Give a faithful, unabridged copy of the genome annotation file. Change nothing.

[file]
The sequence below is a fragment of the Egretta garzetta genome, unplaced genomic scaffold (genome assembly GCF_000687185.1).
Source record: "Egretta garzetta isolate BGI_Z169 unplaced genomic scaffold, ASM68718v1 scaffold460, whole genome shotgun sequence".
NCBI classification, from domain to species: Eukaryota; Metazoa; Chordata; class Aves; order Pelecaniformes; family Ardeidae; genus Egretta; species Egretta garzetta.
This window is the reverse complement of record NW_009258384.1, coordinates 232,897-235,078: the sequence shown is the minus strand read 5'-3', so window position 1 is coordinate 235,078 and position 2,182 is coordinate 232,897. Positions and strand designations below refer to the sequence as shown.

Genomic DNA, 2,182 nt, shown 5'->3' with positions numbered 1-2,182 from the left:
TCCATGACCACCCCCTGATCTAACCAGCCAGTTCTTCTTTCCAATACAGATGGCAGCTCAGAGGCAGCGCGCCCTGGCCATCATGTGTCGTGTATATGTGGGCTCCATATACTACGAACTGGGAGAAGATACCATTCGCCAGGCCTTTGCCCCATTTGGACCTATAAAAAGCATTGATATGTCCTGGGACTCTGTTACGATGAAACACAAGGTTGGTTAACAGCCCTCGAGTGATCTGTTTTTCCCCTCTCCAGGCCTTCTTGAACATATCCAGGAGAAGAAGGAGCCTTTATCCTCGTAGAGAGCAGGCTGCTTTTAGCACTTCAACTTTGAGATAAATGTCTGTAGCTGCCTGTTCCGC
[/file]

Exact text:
The sequence below is a fragment of the Egretta garzetta genome, unplaced genomic scaffold (genome assembly GCF_000687185.1).
Source record: "Egretta garzetta isolate BGI_Z169 unplaced genomic scaffold, ASM68718v1 scaffold460, whole genome shotgun sequence".
NCBI classification, from domain to species: Eukaryota; Metazoa; Chordata; class Aves; order Pelecaniformes; family Ardeidae; genus Egretta; species Egretta garzetta.
This window is the reverse complement of record NW_009258384.1, coordinates 232,897-235,078: the sequence shown is the minus strand read 5'-3', so window position 1 is coordinate 235,078 and position 2,182 is coordinate 232,897. Positions and strand designations below refer to the sequence as shown.

Genomic DNA, 2,182 nt, shown 5'->3' with positions numbered 1-2,182 from the left:
TCCATGACCACCCCCTGATCTAACCAGCCAGTTCTTCTTTCCAATACAGATGGCAGCTCAGAGGCAGCGCGCCCTGGCCATCATGTGTCGTGTATATGTGGGCTCCATATACTACGAACTGGGAGAAGATACCATTCGCCAGGCCTTTGCCCCATTTGGACCTATAAAAAGCATTGATATGTCCTGGGACTCTGTTACGATGAAACACAAGGTTGGTTAACAGCCCTCGAGTGATCTGTTTTTCCCCTCTCCAGGCCTTCTTGAACATATCCAGGAGAAGAAGGAGCCTTTATCCTCGTAGAGAGCAGGCTGCTTTTAGCACTTCAACTTTGAGATAAATGTCTGTAGCTGCCTGTTCCGC